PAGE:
PORTLAND — Your May 2 editorial (“Our View: Maine should do better by home care providers”) appropriately highlighted the need for adequate funding for home care services for the elderly. Home care funding increases are long overdue, and home care services are critical to Maine’s strategy for serving the needs of our aging population.

While legislation in support of home care services was lacking, there were certainly enough bills proposed across the long-term care continuum that should have made it hard for legislators to ignore their central message – access to appropriate levels of care comes only from sustainable funding, and sustainable funding is not being provided across the entire continuum.

While it has been gratifying to see the media attention given to the challenges of Maine’s aging population, there are a couple of misconceptions reflected in your editorial as well as repeated throughout “The Challenge of Our Age,” your series on aging, that bear mentioning in hopes that you can modify your narrative a bit.

Those misconceptions are:

n Home care is an alternative to nursing facility care in the state of Maine.

n Home care is a cheaper alternative to nursing facility care in Maine.

For most of Maine’s nursing facilities, the average nursing home resident is not a home care candidate any more than a home care candidate is likely to be admitted to a Maine nursing facility.

Maine changed requirements

While many states still have a very low threshold for nursing home admission (like Vermont or Massachusetts) and thus, have lots of room to reduce nursing home beds in favor of home care settings, Maine changed its medical eligibility requirements more than 20 years ago, reducing its complement of nursing home beds by 3,000 to 4,000 beds.

Unfortunately, because so many states have not done what Maine has done, billions of matching federal dollars are spent unnecessarily in those states on nursing home care when they could be better spent on services that delay nursing facility care.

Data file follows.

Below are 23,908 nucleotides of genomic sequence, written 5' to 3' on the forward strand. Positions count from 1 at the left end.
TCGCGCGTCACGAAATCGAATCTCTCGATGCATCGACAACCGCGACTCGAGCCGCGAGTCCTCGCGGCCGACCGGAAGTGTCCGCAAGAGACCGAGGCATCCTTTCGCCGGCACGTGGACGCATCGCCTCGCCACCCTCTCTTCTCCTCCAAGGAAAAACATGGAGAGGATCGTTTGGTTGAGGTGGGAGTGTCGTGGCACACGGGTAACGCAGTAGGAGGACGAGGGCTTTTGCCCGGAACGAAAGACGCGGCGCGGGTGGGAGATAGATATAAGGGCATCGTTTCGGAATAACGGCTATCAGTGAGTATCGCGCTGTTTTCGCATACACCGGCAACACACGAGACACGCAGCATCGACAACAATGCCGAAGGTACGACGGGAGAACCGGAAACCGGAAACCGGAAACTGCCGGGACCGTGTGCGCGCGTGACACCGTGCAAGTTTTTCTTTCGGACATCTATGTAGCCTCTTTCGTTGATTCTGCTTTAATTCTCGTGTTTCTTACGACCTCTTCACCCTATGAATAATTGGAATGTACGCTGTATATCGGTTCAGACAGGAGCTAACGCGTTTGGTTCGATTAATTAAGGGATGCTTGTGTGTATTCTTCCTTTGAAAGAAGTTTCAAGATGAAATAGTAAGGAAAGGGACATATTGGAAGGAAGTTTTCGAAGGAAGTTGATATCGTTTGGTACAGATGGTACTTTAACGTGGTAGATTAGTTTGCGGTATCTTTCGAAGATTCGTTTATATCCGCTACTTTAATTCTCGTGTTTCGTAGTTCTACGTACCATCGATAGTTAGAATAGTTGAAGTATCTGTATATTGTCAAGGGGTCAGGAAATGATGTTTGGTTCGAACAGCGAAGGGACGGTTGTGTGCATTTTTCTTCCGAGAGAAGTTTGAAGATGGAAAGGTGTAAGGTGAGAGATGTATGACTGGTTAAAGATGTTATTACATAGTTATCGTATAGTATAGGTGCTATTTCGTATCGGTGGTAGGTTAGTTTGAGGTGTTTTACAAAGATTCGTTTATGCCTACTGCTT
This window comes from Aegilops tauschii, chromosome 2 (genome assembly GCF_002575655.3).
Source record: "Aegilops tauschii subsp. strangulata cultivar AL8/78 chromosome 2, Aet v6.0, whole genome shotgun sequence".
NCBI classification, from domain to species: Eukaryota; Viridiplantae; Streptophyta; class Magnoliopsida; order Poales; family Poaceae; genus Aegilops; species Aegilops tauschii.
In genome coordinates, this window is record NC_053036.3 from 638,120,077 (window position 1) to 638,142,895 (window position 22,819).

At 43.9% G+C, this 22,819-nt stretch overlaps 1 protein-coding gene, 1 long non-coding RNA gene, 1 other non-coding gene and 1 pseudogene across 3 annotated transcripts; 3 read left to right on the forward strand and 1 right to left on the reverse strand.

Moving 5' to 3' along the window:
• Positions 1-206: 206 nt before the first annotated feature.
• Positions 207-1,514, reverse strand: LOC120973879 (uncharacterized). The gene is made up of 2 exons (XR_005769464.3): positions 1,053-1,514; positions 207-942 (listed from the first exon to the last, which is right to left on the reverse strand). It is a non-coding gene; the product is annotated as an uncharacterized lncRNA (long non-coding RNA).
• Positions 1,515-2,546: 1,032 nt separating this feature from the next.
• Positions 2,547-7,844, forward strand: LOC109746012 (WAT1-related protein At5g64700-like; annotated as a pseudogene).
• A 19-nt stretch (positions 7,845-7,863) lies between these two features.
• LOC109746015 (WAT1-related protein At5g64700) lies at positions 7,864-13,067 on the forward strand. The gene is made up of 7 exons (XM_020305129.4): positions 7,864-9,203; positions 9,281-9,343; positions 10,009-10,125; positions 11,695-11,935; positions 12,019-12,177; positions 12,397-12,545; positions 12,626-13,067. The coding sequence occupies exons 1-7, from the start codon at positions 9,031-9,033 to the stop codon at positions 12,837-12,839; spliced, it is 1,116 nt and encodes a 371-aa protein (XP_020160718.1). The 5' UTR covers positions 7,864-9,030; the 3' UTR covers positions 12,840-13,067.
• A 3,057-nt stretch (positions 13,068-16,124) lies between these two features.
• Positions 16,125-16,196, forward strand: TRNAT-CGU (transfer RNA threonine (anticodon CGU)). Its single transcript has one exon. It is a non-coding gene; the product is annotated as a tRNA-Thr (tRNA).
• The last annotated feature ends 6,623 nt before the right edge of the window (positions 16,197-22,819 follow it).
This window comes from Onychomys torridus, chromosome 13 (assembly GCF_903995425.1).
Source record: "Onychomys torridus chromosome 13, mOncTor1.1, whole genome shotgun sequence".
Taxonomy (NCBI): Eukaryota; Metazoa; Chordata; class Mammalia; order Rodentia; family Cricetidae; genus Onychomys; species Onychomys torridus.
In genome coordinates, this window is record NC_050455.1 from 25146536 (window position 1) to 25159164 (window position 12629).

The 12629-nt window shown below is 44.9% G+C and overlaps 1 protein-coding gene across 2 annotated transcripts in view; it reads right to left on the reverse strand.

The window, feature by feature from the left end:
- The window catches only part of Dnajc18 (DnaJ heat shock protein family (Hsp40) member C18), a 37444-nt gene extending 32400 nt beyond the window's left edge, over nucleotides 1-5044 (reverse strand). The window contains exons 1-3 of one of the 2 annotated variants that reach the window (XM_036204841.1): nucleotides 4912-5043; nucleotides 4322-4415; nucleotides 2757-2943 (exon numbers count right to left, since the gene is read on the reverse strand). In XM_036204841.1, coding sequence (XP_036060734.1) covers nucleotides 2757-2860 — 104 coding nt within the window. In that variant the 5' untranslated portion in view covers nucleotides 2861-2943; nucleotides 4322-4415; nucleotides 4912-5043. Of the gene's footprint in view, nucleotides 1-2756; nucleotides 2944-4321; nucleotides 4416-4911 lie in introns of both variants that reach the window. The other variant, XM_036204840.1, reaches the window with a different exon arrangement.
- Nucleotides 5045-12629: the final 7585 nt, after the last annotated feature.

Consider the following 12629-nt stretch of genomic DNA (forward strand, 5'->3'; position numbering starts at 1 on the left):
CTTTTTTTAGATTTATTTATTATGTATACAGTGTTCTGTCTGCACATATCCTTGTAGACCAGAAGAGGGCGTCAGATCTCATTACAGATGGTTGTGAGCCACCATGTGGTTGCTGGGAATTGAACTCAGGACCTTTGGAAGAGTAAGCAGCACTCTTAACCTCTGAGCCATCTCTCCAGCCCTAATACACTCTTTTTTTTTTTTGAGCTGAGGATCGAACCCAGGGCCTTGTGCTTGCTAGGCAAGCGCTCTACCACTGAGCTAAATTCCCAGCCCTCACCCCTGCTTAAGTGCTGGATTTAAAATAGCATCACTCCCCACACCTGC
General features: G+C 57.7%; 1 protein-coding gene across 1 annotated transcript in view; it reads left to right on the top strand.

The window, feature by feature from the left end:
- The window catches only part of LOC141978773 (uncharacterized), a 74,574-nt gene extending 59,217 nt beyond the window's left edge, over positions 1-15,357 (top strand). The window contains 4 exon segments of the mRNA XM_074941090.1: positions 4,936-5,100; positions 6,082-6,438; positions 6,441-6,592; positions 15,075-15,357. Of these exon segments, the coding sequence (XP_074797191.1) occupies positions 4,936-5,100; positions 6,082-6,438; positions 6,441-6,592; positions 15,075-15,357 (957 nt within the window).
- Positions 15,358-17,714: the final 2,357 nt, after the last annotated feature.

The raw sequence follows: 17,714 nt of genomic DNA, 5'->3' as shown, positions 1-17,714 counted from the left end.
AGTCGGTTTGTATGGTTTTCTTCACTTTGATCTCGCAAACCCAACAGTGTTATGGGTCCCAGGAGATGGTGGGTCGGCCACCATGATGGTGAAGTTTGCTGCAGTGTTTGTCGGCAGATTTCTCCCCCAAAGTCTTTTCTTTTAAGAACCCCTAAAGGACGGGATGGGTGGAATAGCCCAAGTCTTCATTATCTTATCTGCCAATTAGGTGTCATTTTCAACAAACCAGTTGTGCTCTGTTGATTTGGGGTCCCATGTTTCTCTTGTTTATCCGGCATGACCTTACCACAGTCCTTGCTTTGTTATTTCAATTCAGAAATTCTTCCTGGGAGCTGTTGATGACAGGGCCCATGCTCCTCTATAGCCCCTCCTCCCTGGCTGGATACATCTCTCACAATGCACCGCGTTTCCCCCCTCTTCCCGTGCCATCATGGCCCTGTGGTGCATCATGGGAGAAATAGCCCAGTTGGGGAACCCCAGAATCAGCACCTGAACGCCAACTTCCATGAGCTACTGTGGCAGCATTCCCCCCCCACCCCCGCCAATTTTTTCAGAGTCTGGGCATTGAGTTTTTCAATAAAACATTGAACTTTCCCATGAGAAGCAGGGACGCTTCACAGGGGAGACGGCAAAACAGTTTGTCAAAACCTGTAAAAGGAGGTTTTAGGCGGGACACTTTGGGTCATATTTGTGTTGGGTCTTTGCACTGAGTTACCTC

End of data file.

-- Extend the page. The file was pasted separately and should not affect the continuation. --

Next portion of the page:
Just as you can’t be admitted to a hospital unless you need to be in a hospital, it is very difficult to gain admission to a nursing facility in Maine unless you need to be in one. And in most cases, the health care practitioner guiding that admission felt their patient could not be well served at home – and not for lack of home care services.

Maine’s Money Follows the Person Demonstration Project, known as Homeward Bound, offers a comprehensive investigation into how we might transition nursing home residents with a length of stay of 90 or more days back into their homes. The conclusion of this project should support greater home care services funding.

Even so, the project has identified that less than 3 percent of the eligible participants in the demonstration project expressed both a preference to return to the community as well as identified a support person positive toward their discharge to home.

And of those 3 percent, only half were age 75 or older. The challenge of the transitioning to home is also apt to be more difficult in rural Maine rather than urban areas where some providers already discharge more than 85 percent of their residents back into the community.

Needs dictate decisions

Home and community-based services clearly should be a part of Maine’s long-term care strategy for obvious reasons: Everyone would rather stay in their home for as long as possible, and delaying or avoiding nursing home care by providing access to home care services should save money.

But some people really need to be in a nursing facility. You might delay or avoid a costly stay in a hospital if you took better care of yourself, but that does not take the place of a costly hospital stay when you need one. To suggest that a nursing home resident in Maine can be cared for at home as a cheaper alternative to nursing home care is a bit misleading.

Our residents are not here because they want to be – they are here because they have to be. I would invite your writers and editorial board to meet with our nursing facility administrators, directors of nursing and medical directors to truly understand the care decision that placed someone in a nursing facility.

Perhaps then you would understand that the decision to place a resident in a facility in Maine is hardly taken lightly, and it is certainly not arrived at without stringent regulatory oversight or serious medical advice.

— Special to the Telegram